Finally, the worst and most original concern is madness. As the character’s stress level climbs, so does their risk of going mad. Madness also spreads quickly. Being stuck in a life-and-death situation with someone who’s experiencing a mental breakdown is, uh, not great for morale. Stress takes a long, long time to decline on its own, and usually needs at least one high-cost treatment. Unless an insane character is a tremendously valuable member of your A team, it’s often best to banish them altogether.
If Pokemon had anything approaching these kind of upkeep costs, I’ll tell you one thing: I’d have a lot fewer Zubats.
The cheapest resource in this game is human life. The support systems that sustain and recover that human life (de-stressing activities, equipment upgrades, improved skills) are tremendously expensive. This is the game’s way of incentivizing you to devalue human life.
I cannot overemphasize how alien this mechanic feels in an RPG.
The underlying goal in every RPG I’ve ever played has been the preservation of my party members’ lives. Whether you’re playing a tabletop RPG or a video game, every step you take is about party preservation. This is because they’re role playing games. You the player are the character, or you are the party. If you die in a single-player RPG like an Elder Scrolls game, that’s it, your game ends. Same for party-based games like a Final Fantasy. Every step of RPGs is typically about nurturing and sustaining your characters—giving them the experience, the equipment, and the skills they need to grow strong enough to survive the game’s ever-mounting trials.
Gamers really cherish their favorite PRG characters and parties, because the process of investing in them strategically so often leads to investing in them emotionally. Talking about my Commander Shepherd kindles a patriotic inferno in my belly. It’s because I journeyed with her—through her—to hell and back in order to fulfill our mission. It’s an extremely intimate and bond-building process.
Darkest Dungeon flips this on its head by making human life the cheapest resource. Characters are randomly generated. They can be hired on for nothing. And they’ll die like dogs in the dungeon. One good critical hit is all most enemies need to send your character to the edge of death. Repeated forays literally drive them mad.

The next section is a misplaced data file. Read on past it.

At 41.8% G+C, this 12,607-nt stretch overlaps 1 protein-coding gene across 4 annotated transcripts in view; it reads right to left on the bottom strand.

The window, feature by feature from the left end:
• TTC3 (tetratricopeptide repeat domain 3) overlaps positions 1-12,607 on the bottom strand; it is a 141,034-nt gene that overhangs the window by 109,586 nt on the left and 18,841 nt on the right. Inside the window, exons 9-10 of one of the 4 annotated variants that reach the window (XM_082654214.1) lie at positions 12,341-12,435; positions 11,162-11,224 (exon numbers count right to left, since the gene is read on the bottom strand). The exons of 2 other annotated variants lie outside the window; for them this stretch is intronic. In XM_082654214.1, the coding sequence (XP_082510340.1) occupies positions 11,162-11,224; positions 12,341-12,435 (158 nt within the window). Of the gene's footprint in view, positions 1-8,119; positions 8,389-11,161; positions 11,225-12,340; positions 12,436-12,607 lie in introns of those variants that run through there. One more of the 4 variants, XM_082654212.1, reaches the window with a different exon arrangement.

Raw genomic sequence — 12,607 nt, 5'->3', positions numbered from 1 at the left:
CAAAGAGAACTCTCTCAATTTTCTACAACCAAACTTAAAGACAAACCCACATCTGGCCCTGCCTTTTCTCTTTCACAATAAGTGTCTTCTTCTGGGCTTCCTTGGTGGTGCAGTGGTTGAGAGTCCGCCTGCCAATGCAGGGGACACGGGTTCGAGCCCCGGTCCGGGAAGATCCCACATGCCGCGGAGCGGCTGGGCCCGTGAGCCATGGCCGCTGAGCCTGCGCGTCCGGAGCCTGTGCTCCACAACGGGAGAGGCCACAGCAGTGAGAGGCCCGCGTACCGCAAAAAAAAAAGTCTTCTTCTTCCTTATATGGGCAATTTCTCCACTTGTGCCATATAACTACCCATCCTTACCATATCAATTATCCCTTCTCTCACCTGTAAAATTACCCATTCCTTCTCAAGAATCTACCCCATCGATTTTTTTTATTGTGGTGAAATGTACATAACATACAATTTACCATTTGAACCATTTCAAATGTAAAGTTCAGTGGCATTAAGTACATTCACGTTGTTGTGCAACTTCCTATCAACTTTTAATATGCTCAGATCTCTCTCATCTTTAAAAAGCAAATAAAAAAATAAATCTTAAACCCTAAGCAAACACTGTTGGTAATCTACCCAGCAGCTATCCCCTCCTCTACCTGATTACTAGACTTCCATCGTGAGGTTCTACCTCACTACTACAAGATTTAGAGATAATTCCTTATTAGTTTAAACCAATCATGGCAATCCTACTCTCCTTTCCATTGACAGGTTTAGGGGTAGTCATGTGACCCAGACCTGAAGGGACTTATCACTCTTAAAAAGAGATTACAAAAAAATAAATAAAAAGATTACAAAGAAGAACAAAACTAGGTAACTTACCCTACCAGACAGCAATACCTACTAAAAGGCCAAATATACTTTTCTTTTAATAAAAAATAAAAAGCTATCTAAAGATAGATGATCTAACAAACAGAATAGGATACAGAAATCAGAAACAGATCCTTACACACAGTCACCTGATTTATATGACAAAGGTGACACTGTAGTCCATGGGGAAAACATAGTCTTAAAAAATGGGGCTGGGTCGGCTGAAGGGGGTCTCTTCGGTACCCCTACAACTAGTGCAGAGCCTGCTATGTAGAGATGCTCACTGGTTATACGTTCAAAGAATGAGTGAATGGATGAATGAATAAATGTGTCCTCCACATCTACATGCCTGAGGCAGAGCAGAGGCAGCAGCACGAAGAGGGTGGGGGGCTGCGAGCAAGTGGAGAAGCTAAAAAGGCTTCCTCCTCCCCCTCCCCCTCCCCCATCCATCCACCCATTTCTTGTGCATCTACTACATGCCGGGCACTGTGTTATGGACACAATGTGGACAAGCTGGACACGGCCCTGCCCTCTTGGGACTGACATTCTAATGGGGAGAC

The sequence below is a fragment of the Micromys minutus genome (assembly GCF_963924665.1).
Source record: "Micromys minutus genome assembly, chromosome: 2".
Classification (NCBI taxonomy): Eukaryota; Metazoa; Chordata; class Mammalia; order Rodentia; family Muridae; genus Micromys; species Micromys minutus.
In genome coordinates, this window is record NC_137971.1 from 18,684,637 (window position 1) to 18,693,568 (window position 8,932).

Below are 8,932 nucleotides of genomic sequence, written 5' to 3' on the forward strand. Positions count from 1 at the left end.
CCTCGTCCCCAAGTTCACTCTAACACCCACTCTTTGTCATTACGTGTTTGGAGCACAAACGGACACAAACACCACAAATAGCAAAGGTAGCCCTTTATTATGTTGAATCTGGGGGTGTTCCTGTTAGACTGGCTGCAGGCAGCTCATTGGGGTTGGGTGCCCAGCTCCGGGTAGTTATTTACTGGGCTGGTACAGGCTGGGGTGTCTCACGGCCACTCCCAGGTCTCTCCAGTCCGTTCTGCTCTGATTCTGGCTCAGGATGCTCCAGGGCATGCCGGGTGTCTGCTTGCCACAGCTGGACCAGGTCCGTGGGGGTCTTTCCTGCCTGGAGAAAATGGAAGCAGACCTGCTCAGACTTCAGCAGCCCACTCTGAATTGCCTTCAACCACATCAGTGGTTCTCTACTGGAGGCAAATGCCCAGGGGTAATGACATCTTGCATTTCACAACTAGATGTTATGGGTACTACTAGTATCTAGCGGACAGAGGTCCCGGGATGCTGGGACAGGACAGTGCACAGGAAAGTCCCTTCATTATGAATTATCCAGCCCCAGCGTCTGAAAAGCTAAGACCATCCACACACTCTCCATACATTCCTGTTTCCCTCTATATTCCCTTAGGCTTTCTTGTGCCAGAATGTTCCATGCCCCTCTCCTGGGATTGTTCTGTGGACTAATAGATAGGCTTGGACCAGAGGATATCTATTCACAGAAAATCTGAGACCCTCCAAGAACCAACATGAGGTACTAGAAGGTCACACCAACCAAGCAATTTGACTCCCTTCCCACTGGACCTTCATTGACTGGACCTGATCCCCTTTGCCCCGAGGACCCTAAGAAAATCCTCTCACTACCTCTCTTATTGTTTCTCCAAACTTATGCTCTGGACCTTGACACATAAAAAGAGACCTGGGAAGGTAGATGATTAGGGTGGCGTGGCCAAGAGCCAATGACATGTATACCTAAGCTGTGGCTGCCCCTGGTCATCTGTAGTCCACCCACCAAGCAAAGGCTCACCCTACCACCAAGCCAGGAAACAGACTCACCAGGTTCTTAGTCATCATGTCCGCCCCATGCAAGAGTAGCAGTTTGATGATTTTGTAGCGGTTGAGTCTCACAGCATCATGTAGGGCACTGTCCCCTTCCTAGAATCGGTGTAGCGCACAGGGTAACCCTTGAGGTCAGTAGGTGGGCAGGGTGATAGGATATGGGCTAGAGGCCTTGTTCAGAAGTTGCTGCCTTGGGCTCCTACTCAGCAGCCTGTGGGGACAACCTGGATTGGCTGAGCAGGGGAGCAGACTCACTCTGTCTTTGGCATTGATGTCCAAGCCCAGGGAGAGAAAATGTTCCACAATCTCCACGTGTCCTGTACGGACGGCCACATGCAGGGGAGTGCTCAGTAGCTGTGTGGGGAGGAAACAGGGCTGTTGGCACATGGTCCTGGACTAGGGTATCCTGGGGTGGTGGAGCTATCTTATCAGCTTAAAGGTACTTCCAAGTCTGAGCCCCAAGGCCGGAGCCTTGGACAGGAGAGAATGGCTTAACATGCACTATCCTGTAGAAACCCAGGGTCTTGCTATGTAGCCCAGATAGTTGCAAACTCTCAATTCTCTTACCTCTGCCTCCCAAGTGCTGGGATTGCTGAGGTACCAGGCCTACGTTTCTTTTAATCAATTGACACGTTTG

But despite this, they are still absolutely essential to the game. You can do nothing without them. As their broken minds and bodies pile up, you become desensitized to the losses. I began to view them as failed investments rather than dead human beings.
The hardest boss in the game is you
So what Darkest Dungeon does is incredibly counter-intuitive. It goes against all classical expectations in an RPG. And I think this is rooted in how it centers the player within the world.
Typically you ride around inside a character’s head (in a first-person game) or float directly behind it (in a third-person). In Darkest Dungeon, you sit comfortably outside the chaos. You are the overseer, and your avatar is really the town itself. You exchange human life and human struggle for currency, and use that currency to upgrade and improve yourself. Most of these upgrades make it easier to attract more human life to expend in pursuit of your goals.
It’s a fairly horrifying cycle. But it’s necessary, given the way the game is structured.
You need at least one A Team of players strong enough to conquer the final and hardest dungeon. They need the experience to level up sufficiently, which is sort-of free. But treating their stress-related ailments, equipping them, unlocking all of their skills, and building the in-town support services they need is astronomically expensive.
Dozens of characters will suffer so that a handful will be brought to the pinnacle of their skills. And even then, the purpose of that A Team is to continue to face death and dismemberment within the dungeon.
I mentioned at the top of the article that this game is a great way to understand how governments and businesses are run differently. The reason is this:
Darkest Dungeon has no game over.
This is an extremely simplistic argument, but a classic party-based RPG is a lot like representative government. Let’s use Final Fantasy VIII as an example. In that game, Squall is your avatar. You control him and he makes decisions as a representative of the five other people in your party.
The game isn’t designed to allow you to progress by investing solely in Squall. He needs to dole out strategic support on behalf his fellow team-members. You will survive most easily if everyone in your party has at least somewhat equal access to Squall’s/your attentions. If you fail to nurture your party appropriately, you’ll die in battle and the game will stop. You literally cannot continue to play until you successfully execute your role as a manager of the people whose interests you represent.